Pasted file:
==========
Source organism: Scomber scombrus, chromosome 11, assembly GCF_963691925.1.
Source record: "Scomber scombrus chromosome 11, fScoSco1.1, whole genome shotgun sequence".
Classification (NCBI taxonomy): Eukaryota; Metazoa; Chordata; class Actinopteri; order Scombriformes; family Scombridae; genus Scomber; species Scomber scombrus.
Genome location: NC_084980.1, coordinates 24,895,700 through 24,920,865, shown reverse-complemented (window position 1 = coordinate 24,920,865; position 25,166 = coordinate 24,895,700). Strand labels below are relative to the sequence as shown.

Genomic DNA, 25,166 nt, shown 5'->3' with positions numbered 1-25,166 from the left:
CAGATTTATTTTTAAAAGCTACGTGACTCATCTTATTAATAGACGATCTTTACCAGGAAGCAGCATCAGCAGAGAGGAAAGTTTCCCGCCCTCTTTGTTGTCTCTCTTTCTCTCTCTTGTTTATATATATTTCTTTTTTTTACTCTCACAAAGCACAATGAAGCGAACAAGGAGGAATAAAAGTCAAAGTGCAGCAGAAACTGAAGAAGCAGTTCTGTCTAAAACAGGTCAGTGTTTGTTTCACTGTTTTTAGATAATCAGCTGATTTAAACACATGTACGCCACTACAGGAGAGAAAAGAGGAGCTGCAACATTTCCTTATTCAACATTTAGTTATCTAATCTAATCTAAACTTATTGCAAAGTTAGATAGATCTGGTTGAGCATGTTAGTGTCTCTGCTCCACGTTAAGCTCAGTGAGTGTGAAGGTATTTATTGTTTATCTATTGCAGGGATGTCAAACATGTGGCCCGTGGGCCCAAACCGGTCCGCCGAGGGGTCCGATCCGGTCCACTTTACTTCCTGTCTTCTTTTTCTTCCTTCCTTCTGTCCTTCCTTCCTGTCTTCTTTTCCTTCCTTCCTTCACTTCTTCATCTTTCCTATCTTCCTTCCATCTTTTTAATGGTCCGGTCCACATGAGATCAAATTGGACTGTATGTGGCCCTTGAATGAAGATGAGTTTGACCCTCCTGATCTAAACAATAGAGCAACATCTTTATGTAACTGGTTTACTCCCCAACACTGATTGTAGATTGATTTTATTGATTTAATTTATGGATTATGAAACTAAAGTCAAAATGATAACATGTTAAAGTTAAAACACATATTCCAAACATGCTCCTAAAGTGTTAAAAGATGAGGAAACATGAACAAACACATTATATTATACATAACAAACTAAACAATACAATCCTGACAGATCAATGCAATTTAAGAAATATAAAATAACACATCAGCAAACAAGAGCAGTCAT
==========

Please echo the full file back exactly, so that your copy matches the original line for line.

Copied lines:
Source organism: Scomber scombrus, chromosome 11, assembly GCF_963691925.1.
Source record: "Scomber scombrus chromosome 11, fScoSco1.1, whole genome shotgun sequence".
Classification (NCBI taxonomy): Eukaryota; Metazoa; Chordata; class Actinopteri; order Scombriformes; family Scombridae; genus Scomber; species Scomber scombrus.
Genome location: NC_084980.1, coordinates 24,895,700 through 24,920,865, shown reverse-complemented (window position 1 = coordinate 24,920,865; position 25,166 = coordinate 24,895,700). Strand labels below are relative to the sequence as shown.

Genomic DNA, 25,166 nt, shown 5'->3' with positions numbered 1-25,166 from the left:
CAGATTTATTTTTAAAAGCTACGTGACTCATCTTATTAATAGACGATCTTTACCAGGAAGCAGCATCAGCAGAGAGGAAAGTTTCCCGCCCTCTTTGTTGTCTCTCTTTCTCTCTCTTGTTTATATATATTTCTTTTTTTTACTCTCACAAAGCACAATGAAGCGAACAAGGAGGAATAAAAGTCAAAGTGCAGCAGAAACTGAAGAAGCAGTTCTGTCTAAAACAGGTCAGTGTTTGTTTCACTGTTTTTAGATAATCAGCTGATTTAAACACATGTACGCCACTACAGGAGAGAAAAGAGGAGCTGCAACATTTCCTTATTCAACATTTAGTTATCTAATCTAATCTAAACTTATTGCAAAGTTAGATAGATCTGGTTGAGCATGTTAGTGTCTCTGCTCCACGTTAAGCTCAGTGAGTGTGAAGGTATTTATTGTTTATCTATTGCAGGGATGTCAAACATGTGGCCCGTGGGCCCAAACCGGTCCGCCGAGGGGTCCGATCCGGTCCACTTTACTTCCTGTCTTCTTTTTCTTCCTTCCTTCTGTCCTTCCTTCCTGTCTTCTTTTCCTTCCTTCCTTCACTTCTTCATCTTTCCTATCTTCCTTCCATCTTTTTAATGGTCCGGTCCACATGAGATCAAATTGGACTGTATGTGGCCCTTGAATGAAGATGAGTTTGACCCTCCTGATCTAAACAATAGAGCAACATCTTTATGTAACTGGTTTACTCCCCAACACTGATTGTAGATTGATTTTATTGATTTAATTTATGGATTATGAAACTAAAGTCAAAATGATAACATGTTAAAGTTAAAACACATATTCCAAACATGCTCCTAAAGTGTTAAAAGATGAGGAAACATGAACAAACACATTATATTATACATAACAAACTAAACAATACAATCCTGACAGATCAATGCAATTTAAGAAATATAAAATAACACATCAGCAAACAAGAGCAGTCAT